Trump Allows Mar-a-Lago Club Members To View Government Docs

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Donald Trump has set up a shadow government, which is nowhere more obvious than at the Department of Veterans’ Affairs (VA). The United States has always made a promise to its military. If people go to fight for America, the government takes care of them when they return. Now, we discover that the president set up three of his Mar-a-Lago club friends with positions in the VA. Their power goes disturbingly deep into the organization.

The trio had influence over the implementation of the VA’s new ten-billion-dollar electronic health records system for literally millions of veterans. They are a West Palm Beach doctor, Bruce Moskowitz; attorney Marc Sherman; and chairman of Marvel (comic book) Entertainment, Ike Perlmutter. Yet, they were ill-equipped in that they had little if any expertise regarding the massive computer implementation.

Jared Kushner and these three men insisted on a specific $10 billion technology upgrade. That could screw up the VA’s 7 million patients, because healthcare computer systems are complex. They involve numerous departments and individuals. No doubt, an implementation with a powerful shadow government pulling in the direction of its own interests would result in disaster.

The shadow group influenced personnel decisions and the VA’s policy, too. The president had given them deferred power.

The VA contacted over 40 experts, including medical center executives for the medical computer system overhaul. It seems that Trump’s buddies considered themselves among that group, tucked in between medical experts from Johns Hopkins University, the University of Washington Medical Center, and Intermountain Healthcare. Yet, none of the trio had any experience in the military, government, complex health information technology, or federal contracting, according to ProPublica.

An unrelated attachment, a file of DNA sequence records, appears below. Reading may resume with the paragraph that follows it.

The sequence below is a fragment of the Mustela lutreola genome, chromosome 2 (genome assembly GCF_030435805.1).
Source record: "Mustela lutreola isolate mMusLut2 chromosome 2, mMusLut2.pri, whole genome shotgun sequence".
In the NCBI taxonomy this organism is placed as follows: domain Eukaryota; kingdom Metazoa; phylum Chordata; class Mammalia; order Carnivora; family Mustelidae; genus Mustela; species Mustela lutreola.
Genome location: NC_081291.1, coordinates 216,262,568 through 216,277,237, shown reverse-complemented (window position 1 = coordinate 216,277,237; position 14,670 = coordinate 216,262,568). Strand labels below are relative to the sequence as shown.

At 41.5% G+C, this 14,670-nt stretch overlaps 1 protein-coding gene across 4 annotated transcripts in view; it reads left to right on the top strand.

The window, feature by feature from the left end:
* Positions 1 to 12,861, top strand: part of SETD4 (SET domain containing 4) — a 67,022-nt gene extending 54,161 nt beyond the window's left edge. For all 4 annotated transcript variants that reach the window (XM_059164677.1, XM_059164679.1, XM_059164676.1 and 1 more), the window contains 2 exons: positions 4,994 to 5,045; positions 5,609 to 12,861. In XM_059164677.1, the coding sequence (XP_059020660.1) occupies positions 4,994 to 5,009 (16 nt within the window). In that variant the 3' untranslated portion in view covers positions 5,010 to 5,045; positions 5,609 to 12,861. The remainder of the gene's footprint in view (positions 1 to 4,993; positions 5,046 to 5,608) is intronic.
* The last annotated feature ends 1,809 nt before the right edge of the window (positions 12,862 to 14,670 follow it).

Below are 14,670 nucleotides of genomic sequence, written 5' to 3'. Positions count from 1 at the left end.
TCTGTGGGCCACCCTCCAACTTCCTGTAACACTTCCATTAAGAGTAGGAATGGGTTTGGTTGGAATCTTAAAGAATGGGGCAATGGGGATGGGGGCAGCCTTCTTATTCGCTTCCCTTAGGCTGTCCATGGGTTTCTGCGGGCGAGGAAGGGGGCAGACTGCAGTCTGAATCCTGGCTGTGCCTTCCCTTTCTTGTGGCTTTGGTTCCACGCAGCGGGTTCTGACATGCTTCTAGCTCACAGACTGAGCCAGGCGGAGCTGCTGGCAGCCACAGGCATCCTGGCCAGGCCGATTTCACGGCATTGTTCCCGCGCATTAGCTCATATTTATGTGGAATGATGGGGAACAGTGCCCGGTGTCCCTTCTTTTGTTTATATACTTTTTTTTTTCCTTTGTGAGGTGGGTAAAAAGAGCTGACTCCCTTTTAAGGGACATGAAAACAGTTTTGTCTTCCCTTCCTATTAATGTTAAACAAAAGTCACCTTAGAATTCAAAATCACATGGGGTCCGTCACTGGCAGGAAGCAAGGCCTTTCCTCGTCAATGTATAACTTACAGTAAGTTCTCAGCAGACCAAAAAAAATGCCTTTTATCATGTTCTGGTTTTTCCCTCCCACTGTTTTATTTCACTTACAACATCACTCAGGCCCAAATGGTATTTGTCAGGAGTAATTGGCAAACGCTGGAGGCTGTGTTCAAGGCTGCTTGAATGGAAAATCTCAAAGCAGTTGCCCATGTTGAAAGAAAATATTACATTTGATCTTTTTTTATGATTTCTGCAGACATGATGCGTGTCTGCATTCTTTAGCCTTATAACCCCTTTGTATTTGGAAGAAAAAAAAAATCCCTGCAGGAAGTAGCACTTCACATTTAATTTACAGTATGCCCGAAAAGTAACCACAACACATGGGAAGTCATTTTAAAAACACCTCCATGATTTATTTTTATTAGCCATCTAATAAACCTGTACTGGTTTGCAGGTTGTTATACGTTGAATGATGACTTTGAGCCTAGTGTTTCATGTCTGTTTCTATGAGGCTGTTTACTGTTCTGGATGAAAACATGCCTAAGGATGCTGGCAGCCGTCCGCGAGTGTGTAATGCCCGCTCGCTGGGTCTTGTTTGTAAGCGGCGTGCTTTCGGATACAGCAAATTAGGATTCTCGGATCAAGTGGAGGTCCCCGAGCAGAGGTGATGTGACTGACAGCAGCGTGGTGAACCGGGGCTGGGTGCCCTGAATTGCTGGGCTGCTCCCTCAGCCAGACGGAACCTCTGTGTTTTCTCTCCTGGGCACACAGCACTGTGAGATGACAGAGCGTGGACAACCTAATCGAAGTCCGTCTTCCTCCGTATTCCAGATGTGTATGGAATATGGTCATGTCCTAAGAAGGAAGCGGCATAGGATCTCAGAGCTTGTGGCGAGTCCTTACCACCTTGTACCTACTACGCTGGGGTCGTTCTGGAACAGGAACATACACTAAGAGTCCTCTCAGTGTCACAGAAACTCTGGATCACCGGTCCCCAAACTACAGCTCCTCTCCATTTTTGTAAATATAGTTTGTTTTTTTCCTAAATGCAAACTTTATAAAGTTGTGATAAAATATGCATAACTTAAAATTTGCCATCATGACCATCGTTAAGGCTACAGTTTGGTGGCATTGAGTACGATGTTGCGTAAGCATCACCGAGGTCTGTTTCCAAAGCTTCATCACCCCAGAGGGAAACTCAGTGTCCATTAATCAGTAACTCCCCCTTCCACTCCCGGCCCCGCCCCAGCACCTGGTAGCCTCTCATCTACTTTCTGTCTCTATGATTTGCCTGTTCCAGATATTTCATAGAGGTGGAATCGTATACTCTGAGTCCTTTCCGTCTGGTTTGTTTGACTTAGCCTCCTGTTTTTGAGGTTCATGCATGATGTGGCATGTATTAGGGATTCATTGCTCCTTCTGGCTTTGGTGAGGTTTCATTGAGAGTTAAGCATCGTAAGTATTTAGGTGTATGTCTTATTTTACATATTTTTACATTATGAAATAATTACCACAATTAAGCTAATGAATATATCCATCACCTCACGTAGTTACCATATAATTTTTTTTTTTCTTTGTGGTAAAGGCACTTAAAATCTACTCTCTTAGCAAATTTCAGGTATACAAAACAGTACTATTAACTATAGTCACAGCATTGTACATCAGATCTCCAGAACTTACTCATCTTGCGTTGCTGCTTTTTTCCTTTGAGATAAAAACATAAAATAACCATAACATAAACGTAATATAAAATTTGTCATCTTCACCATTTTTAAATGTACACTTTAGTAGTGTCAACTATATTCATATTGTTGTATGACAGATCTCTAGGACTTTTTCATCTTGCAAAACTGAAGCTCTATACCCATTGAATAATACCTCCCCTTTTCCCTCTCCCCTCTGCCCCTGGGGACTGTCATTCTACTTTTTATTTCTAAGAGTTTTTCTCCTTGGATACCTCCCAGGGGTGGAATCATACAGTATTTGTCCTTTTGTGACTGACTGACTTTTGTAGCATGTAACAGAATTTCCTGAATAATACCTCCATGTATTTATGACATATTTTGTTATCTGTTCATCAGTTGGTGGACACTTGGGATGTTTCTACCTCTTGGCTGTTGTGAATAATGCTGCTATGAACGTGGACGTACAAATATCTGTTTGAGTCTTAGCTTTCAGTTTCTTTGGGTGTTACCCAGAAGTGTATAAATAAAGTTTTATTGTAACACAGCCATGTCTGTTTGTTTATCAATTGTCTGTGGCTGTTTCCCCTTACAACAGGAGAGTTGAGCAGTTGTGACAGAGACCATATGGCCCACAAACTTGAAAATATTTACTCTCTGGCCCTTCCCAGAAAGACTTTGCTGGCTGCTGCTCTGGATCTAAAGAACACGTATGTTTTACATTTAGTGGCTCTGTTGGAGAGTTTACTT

In an email, Perlmutter wrote after a Mar-a-Lago meeting last April:

‘For the first time in 1½ years we feel everyone is on the same page. Everybody ‘gets it.’’

Acting secretary Wilkie wrote a response that was originally redacted from the first ProPublica Freedom of Information Act (FOIA) request. After ProPublica challenged the redacted communications, the VA released the message in its entirety:

‘I was honored to visit with you. No matter how long I am here, there is a template in place based on your efforts to move this institution out of the Industrial Age.’

An individual close to the issue said:

‘It’s very clear that Ike is going to war against Wilkie in a similar way to the way he did against Shulkin. It’s gotten that bad.’

Perlmutter considered himself one of the “top principles (sic).” He also appointed himself and Sherman to a vital committee, the “executive committee.” Congressional lawmakers said that the trio’s power was “wildly inappropriate” and “textbook corruption and cronyism.”

VA Secretary Robert Wilkie did everything within his power to remain apart from Trump’s shadow VA leaders. Wilkie’s spokesperson Curt Cashour said:

‘Although his predecessors may have done things differently, Sec. Wilkie has been clear about how he does business. No one from outside the administration dictates VA policies or decisions — that’s up to Sec. Wilkie and President Trump. Period.’

Dr. Moskowitz developed an Apple application that he wanted to insert into the VA. One of the agency’s IT people said:

‘We are utilizing the native iOS mobile app, Emergency Medical Center Tracker, that Dr. Moskowitz developed.”

The existing VA people saw that a collaboration with Apple could work in the veterans’ favor, such as suicide prevention research, analytics, credentialing, among others. However, Moskowitz emailed:

‘These are good areas but not the emergency ones which my group of experts have identified. I sent an email to outline the recommendations.’

Moskowitz wanted to insert a system for medical device registries, for patient recalls, but the VA already had such a system with a 99 percent success rate.

VA official Darin Selnick (and Moskowitz) had a low opinion of the VA doctors. He wrote:

‘The VA staff has limited knowledge and experience, which is why you and the ”academic medical centers “ are so important to help the VA move forward.’

Selnick advanced to the position of special adviser to Wilkie, and he was the liaison between the VA and Moskowitz’s apps. He wrote to Moskowitz in 20117:

‘I like you are the implementer (sic) for VA.’

When Selnick told Moskowitz the VA’s IT people could start on the app, Moskowitz answered:

‘We need our specialist (his son Aaron Moskowitz).’

Featured image is a screenshot via YouTube.

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